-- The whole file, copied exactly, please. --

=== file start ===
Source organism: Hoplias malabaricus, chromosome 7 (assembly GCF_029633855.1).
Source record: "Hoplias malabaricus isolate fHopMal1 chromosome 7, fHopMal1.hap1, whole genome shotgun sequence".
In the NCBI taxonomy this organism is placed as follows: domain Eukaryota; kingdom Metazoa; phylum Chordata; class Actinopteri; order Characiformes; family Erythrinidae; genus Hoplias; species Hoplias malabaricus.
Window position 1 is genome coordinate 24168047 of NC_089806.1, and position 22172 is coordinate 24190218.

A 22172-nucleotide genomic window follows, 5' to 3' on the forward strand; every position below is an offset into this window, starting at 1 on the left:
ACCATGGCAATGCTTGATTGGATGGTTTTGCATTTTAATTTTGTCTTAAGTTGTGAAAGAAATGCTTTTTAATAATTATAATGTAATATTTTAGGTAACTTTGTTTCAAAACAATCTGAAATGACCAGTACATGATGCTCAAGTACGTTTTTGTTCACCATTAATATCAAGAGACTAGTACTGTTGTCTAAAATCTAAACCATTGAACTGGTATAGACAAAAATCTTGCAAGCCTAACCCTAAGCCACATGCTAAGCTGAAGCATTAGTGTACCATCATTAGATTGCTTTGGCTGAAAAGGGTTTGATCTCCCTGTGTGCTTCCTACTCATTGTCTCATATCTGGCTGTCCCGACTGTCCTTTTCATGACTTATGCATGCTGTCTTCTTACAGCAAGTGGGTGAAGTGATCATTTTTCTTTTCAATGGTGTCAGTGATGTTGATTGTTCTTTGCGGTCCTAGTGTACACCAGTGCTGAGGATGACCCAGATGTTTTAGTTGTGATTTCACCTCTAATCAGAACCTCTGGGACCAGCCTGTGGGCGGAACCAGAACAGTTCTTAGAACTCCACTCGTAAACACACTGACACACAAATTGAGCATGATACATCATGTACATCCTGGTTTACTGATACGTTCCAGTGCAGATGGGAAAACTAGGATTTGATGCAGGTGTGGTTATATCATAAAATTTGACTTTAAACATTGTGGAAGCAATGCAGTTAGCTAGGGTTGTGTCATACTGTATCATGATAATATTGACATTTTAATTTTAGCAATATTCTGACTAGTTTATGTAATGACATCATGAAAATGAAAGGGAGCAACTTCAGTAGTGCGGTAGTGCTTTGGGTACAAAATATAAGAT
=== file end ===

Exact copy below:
Source organism: Hoplias malabaricus, chromosome 7 (assembly GCF_029633855.1).
Source record: "Hoplias malabaricus isolate fHopMal1 chromosome 7, fHopMal1.hap1, whole genome shotgun sequence".
In the NCBI taxonomy this organism is placed as follows: domain Eukaryota; kingdom Metazoa; phylum Chordata; class Actinopteri; order Characiformes; family Erythrinidae; genus Hoplias; species Hoplias malabaricus.
Window position 1 is genome coordinate 24168047 of NC_089806.1, and position 22172 is coordinate 24190218.

A 22172-nucleotide genomic window follows, 5' to 3' on the forward strand; every position below is an offset into this window, starting at 1 on the left:
ACCATGGCAATGCTTGATTGGATGGTTTTGCATTTTAATTTTGTCTTAAGTTGTGAAAGAAATGCTTTTTAATAATTATAATGTAATATTTTAGGTAACTTTGTTTCAAAACAATCTGAAATGACCAGTACATGATGCTCAAGTACGTTTTTGTTCACCATTAATATCAAGAGACTAGTACTGTTGTCTAAAATCTAAACCATTGAACTGGTATAGACAAAAATCTTGCAAGCCTAACCCTAAGCCACATGCTAAGCTGAAGCATTAGTGTACCATCATTAGATTGCTTTGGCTGAAAAGGGTTTGATCTCCCTGTGTGCTTCCTACTCATTGTCTCATATCTGGCTGTCCCGACTGTCCTTTTCATGACTTATGCATGCTGTCTTCTTACAGCAAGTGGGTGAAGTGATCATTTTTCTTTTCAATGGTGTCAGTGATGTTGATTGTTCTTTGCGGTCCTAGTGTACACCAGTGCTGAGGATGACCCAGATGTTTTAGTTGTGATTTCACCTCTAATCAGAACCTCTGGGACCAGCCTGTGGGCGGAACCAGAACAGTTCTTAGAACTCCACTCGTAAACACACTGACACACAAATTGAGCATGATACATCATGTACATCCTGGTTTACTGATACGTTCCAGTGCAGATGGGAAAACTAGGATTTGATGCAGGTGTGGTTATATCATAAAATTTGACTTTAAACATTGTGGAAGCAATGCAGTTAGCTAGGGTTGTGTCATACTGTATCATGATAATATTGACATTTTAATTTTAGCAATATTCTGACTAGTTTATGTAATGACATCATGAAAATGAAAGGGAGCAACTTCAGTAGTGCGGTAGTGCTTTGGGTACAAAATATAAGAT